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Under the COVID-19 safety protocols being put in place for the coming weeks, members of the Mississippi House can participate in the legislative process from the comfort of their homes.
On the Senate side, members also can participate via the internet – through Zoom – but at some point each day they must come to the Capitol if they want to be paid.
Both chambers have reported positive COVID tests in recent days – at least two in the Senate and one the House. Legislative leaders are trying to prevent what happened last summer while in session where 49 members tested positive, as did multiple staff members and lobbyists.
Lt. Gov. Delbert Hosemann, who presides over the Senate, has proposed recessing the session until later in the year to provide time for more COVID-19 vaccines to be administered. House Speaker Philip Gunn has rejected that proposal. Instead, the House leadership has developed a unique plan where members can log into Zoom to participate not only when the Legislature is in full session, but also when they are in committee meetings.
When House members log in for the full session, they are counted as present and thus receive the $151 per diem that legislators receive during the legislative session.
“We are not going to meet on the floor – we are going to do it by Zoom,” Gunn said. “That was our idea. I told Delbert (Wednesday) night that we were planning to do that. We talked with legal staff to make sure we could do that. They said, yes that’s fine. Then we talked with the IT people to make sure it could be done, and they said yes, in fact, he’s already got it set up to go.
“What we’re doing is, a chairman will be in (a committee room) by himself on a computer,” Gunn added. “All the members will attend by Zoom, and they’ll have the ability to ask questions and offer amendments and debate and do all the normal stuff.”
On Friday the House passed legislation that changes the section of House rules which state there must be a quorum (at least half the members) present to conduct business to say participating online will count toward the quorum until March 1.
In the Senate, the plan also is for committee meetings to be online for senators to participate, but to receive per diem they must check in at the Capitol at some point during the day.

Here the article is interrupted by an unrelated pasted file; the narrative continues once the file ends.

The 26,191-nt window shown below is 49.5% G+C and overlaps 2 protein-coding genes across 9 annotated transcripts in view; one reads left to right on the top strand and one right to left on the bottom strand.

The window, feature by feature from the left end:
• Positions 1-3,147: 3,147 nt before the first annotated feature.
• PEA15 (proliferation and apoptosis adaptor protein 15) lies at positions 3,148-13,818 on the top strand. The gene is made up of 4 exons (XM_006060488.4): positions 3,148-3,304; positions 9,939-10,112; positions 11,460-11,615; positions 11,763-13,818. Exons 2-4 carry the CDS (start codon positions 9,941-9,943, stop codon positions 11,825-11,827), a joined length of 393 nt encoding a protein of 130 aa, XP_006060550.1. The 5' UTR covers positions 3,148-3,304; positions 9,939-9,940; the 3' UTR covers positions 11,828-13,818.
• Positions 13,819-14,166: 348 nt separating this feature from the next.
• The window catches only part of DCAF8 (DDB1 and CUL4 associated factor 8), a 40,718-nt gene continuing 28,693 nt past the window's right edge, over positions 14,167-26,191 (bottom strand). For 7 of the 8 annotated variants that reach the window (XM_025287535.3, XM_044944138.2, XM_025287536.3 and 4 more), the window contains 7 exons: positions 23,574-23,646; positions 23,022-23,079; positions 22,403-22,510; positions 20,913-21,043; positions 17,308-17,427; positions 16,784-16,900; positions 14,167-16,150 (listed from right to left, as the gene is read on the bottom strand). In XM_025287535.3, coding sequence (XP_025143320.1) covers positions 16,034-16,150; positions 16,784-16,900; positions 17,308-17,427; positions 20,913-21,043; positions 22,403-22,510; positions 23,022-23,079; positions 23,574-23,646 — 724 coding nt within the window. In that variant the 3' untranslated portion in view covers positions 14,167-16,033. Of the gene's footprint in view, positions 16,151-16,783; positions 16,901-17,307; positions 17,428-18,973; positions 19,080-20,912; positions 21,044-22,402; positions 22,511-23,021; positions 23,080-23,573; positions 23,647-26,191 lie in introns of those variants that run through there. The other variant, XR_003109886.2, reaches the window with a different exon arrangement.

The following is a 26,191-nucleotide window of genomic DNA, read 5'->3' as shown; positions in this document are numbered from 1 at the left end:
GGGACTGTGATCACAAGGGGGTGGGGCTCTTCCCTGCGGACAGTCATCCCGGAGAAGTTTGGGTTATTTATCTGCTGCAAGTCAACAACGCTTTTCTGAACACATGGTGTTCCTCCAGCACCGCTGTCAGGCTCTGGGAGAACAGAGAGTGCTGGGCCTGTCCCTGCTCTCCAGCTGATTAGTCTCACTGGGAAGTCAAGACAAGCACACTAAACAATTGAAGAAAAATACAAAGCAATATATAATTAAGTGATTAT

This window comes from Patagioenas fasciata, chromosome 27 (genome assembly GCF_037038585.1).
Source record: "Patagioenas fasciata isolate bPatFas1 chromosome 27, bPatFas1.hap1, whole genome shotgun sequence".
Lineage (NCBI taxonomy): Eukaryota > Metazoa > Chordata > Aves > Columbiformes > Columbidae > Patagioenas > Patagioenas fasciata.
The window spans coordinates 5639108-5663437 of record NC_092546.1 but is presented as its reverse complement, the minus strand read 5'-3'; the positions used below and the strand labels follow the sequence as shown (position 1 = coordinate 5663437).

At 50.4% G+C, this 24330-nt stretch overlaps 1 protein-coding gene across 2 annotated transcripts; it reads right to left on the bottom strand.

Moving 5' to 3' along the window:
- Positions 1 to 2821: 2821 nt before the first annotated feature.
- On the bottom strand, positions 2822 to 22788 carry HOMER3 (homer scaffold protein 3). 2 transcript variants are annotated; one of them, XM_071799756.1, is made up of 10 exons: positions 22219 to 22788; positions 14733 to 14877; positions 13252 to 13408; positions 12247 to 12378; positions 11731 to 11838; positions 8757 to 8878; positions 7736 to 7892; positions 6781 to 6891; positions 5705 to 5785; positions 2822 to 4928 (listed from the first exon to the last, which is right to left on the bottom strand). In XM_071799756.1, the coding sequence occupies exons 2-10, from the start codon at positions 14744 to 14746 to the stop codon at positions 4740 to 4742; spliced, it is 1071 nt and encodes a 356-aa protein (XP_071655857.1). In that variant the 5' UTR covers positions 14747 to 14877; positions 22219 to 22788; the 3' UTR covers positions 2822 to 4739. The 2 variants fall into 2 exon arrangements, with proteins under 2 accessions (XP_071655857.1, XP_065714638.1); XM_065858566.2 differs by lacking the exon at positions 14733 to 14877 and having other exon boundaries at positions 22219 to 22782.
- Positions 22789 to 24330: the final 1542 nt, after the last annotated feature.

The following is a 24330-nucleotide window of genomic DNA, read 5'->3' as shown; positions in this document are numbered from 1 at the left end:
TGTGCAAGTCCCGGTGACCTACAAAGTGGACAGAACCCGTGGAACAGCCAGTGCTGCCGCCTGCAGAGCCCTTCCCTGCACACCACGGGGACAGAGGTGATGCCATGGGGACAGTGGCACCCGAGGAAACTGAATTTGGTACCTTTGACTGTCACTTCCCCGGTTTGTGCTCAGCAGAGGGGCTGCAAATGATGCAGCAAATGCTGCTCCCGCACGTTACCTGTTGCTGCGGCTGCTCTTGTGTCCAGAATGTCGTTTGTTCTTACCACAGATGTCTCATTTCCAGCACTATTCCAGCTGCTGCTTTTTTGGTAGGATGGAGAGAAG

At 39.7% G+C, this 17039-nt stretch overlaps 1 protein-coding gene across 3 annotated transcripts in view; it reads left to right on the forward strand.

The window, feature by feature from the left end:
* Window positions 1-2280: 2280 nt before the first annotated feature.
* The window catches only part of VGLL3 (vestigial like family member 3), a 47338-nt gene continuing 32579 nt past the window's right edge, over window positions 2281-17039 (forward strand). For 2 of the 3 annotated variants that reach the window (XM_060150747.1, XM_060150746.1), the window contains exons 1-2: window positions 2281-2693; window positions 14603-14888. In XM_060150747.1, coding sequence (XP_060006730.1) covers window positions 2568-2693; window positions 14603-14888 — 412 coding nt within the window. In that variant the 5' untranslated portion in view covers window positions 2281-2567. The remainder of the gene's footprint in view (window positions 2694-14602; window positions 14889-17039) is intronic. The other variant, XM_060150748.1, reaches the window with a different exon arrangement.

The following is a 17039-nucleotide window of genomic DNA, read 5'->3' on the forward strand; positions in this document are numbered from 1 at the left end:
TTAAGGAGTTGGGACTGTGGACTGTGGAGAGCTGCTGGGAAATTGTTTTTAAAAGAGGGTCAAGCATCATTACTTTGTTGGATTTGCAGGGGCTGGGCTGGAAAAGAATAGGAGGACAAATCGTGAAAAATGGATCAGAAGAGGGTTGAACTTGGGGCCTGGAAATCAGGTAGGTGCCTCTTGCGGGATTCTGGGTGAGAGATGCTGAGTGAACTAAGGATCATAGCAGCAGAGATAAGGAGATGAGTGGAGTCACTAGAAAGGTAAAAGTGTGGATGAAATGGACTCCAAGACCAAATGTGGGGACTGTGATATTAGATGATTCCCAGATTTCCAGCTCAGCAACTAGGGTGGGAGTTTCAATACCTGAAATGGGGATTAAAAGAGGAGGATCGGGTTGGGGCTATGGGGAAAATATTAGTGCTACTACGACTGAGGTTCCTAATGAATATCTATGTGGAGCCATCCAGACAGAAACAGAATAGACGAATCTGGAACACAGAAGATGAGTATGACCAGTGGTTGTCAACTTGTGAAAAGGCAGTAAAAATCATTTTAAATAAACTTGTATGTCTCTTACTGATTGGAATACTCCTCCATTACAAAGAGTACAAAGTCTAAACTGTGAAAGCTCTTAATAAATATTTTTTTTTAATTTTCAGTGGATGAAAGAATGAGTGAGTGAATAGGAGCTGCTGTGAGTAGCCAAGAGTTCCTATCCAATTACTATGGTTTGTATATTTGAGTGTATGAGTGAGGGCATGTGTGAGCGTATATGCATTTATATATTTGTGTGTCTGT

Senate leaders are basing that decision on a section of state law saying the per diem pay is based on “actual attendance at a session.” The Constitution, which is more vague, simply says, “a majority of each house shall constitute a quorum to do business.”
Gunn said the Legislature is at a point in the session making it easier to conduct business online. The Legislature will meet primarily in committees until Feb. 2, passing out bills to be considered before the full chambers. The two chambers’ time in full session during this period of the legislative process is normally brief.
After the committee work is complete, Gunn said it will not be as easy to meet remotely when legislators are in full session for long periods daily to take up and vote on bills. Gunn said at that point other safety precautions will be taken to socially distance in the Capitol.
But with proper safety precautions, Gunn said he sees no need to delay the session.
Referring to the Senate’s call to recess the session, he said, “What they need to do is take a vote… They’ve been talking about it and talking about it, and they need to vote on something and send it to me. It’s a two-thirds vote. If they feel strongly about it, let them take a vote – do they have two thirds that agree on anything? Until then it’s an academic discussion.”
But many members of the Senate see the situation differently. Sen. Derrick Simmons of Greenville, the Senate Democratic leader, said he agrees with Hosemann that the session should be delayed.
“It is more valuable when we fully participate in the process by being here,” Simmons said. “Anytime we change the way we do our work we are not effectively representing our people.”
But not every member of the Senate seemed enamored with taking a break. Sen. Brice Wiggins, R-Pascagoula, pointed out members had committed to leases in Jackson for the planned three-month session and a delay would mean they could lose that money as well as incur other expenses when they came back later in the year.
“Will we be compensated for having to incur the extra days and cover the things that go along with that?” Wiggins asked. “I think everyone knows that we are citizen legislators. People have jobs. People have things like that and accommodations must be made.”
Wiggins said it would be better to take safety precautions and remain in session.
Legislators receive $10,000 salary for the session and the per diem plus mileage. In addition, legislators receive $1,500 monthly out of session. The $10,000 salary is not prorated based on how many days the members are in session.
Also on Friday, the House passed a resolution to call for a joint session for Gov. Tate Reeves to deliver a State of the State speech at 2:30 p.m. Tuesday, Jan. 26, on the south steps of the Capitol. If there is inclement weather, the resolution calls for the joint session to be held in the House chamber where presumably many members would watch via the internet.
The House’s State of the State resolution most likely will be taken up Monday by senators who could change it.
Members of the public should be able to watch most committee meetings online through a YouTube channel that can be accessed here.